Peer review is generally accepted to be the least-worst way to generate trust in the scientific publishing process. By allowing experts in the field to read, critique, confirm, challenge and improve your work before it enters the mainstream body of science, poor quality or erroneous work should be filtered out before it gets the chance to distort public perception and policy. However, it’s not without its critics. Anonymous reviews allow reviewers to partake in spiteful and/or personal attacks which do nothing to improve the science behind the work, and can delay or even prevent publication of perfectly acceptable work. Also, the system is based on a financial system that only seems to benefit the publishing companies. In traditional journals, scientists relinquish their copyright to a company that then charges them and their colleagues to read the work, restricting access to those in universities or with big budgets (individual papers can cost $30 or more, subscriptions run to the thousands). Journal reviewers and editors work for free, considering the process as part of their community obligation despite the for-profit journal getting the real benefits.
Recently, open-access publishing has started to change the way that ordinary people can read the research that they, through their taxes and charity donations, have paid for, but the business model for the publishers is generally similar. In a typical open access publishing workflow, the researchers submitting the paper pay an “article processing charge” (APC) once the work has been accepted. Paying this charge, which is often £1000 or more, allows them to retain the copyright, and lets anyone, anywhere in the world, read the paper for free. It shifts the costs for access from the distributed consumers, who would often lack the resources to pay for the research, to the universities producing the work in the first place. Most research grant bodies now request open access publishing, and have provided some funds to cover the APCs, for now at least. Reviewers and editors are still unpaid, and publishers still make a profit, in fact since many articles are not open access then universities (i.e. taxpayers) are on the hook for both the journal subscriptions and the APCs.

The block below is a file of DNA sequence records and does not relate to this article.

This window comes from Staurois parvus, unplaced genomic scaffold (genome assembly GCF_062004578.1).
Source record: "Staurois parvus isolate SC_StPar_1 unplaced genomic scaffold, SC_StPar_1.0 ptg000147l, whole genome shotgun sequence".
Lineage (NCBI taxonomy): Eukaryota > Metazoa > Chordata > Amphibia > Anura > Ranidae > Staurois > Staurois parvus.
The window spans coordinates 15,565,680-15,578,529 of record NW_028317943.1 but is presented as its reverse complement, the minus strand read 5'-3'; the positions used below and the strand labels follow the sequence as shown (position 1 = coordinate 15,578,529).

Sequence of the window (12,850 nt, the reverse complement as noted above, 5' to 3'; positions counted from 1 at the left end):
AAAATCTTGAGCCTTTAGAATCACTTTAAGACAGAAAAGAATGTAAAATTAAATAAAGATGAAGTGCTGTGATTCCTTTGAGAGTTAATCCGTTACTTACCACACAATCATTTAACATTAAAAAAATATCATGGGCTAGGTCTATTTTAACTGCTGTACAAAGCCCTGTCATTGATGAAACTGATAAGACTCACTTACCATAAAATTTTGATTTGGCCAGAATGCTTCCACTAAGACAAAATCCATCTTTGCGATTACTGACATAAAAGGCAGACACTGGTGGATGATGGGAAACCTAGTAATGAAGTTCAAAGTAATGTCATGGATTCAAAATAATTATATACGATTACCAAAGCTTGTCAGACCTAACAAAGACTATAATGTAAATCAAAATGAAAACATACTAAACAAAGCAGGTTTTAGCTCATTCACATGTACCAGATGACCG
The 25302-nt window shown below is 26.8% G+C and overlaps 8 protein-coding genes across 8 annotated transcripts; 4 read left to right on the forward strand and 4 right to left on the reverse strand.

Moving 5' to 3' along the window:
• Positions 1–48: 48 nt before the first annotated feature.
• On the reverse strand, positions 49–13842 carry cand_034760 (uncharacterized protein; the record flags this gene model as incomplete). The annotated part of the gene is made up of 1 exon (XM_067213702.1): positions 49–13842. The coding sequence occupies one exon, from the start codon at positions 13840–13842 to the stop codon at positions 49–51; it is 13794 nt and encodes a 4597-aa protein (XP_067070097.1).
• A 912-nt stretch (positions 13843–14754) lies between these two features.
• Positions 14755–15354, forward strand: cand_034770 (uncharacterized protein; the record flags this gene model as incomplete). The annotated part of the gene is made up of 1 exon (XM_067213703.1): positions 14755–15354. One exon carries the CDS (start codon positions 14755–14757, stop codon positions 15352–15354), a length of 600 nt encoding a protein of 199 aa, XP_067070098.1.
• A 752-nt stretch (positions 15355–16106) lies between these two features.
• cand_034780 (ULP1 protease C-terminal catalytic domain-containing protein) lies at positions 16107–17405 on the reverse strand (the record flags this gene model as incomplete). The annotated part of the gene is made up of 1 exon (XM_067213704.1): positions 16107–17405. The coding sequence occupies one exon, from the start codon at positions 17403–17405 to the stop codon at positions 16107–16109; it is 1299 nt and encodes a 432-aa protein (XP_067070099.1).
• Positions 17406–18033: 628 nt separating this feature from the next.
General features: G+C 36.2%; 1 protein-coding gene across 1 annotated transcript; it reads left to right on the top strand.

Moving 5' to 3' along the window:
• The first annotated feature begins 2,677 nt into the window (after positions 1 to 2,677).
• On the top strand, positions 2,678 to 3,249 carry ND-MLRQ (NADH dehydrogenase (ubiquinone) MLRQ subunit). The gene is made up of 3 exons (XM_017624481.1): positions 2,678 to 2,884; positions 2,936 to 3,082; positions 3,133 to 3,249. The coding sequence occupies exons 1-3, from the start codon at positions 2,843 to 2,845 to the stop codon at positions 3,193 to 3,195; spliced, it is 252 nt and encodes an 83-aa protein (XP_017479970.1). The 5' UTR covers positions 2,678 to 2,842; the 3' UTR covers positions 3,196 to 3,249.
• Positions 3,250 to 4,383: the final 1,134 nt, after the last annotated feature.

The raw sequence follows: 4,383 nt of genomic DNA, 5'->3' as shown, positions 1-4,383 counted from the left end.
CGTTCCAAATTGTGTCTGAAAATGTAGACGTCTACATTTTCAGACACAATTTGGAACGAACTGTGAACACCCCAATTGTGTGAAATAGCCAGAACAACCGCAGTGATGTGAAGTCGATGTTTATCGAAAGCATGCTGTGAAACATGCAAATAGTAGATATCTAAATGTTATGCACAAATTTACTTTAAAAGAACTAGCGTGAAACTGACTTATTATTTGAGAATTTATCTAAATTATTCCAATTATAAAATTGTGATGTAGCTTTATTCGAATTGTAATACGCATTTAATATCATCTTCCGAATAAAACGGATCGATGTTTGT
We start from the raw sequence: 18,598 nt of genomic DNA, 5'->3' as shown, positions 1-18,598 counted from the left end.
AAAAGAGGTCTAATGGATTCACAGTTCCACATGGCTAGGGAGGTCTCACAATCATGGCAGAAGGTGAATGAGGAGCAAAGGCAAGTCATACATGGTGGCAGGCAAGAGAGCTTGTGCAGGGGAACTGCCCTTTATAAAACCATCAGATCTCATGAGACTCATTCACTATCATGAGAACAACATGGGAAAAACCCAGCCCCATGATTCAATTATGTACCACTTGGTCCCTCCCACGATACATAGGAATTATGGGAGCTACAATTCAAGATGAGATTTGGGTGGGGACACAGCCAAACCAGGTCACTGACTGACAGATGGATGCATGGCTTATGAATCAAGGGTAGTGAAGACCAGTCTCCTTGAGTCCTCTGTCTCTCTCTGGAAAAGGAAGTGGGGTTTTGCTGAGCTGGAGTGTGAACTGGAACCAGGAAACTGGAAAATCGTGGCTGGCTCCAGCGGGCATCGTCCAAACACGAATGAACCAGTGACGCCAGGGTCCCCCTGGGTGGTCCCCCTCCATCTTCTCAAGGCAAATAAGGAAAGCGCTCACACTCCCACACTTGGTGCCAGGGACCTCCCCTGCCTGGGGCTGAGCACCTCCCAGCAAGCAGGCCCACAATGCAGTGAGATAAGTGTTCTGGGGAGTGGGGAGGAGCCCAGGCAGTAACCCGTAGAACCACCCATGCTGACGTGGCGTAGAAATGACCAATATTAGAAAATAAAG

So why are researchers still paying these companies such large amounts of money (profit margins are amongst the best of any industry)? Well, academic promotion is mostly decided by your publication history; the easiest way to judge a publication history is to look at the journals that a researcher publishes in, rather than reading the papers themselves. Therefore the pressure is on, especially for young researchers, to publish in the most prestigious journals, and they tend to be the most expensive ones, where articles are either restricted access or have high APCs.
Recently, there has been a shift towards more open and accountable publishing systems, with journals allowing researchers to publish either draft versions or even the finished paper on their website without violating copyright. Many universities have created online repositories to let researchers store and share their work (mine is available through my Manchester profile page), which are imperfect, since it’s often hard to find the papers, but better than nothing.
Even within my short career, the way that people publish and access science has changed; open publishing is still in development and it’s likely that further innovation in the next 5-10 years will change the landscape even further.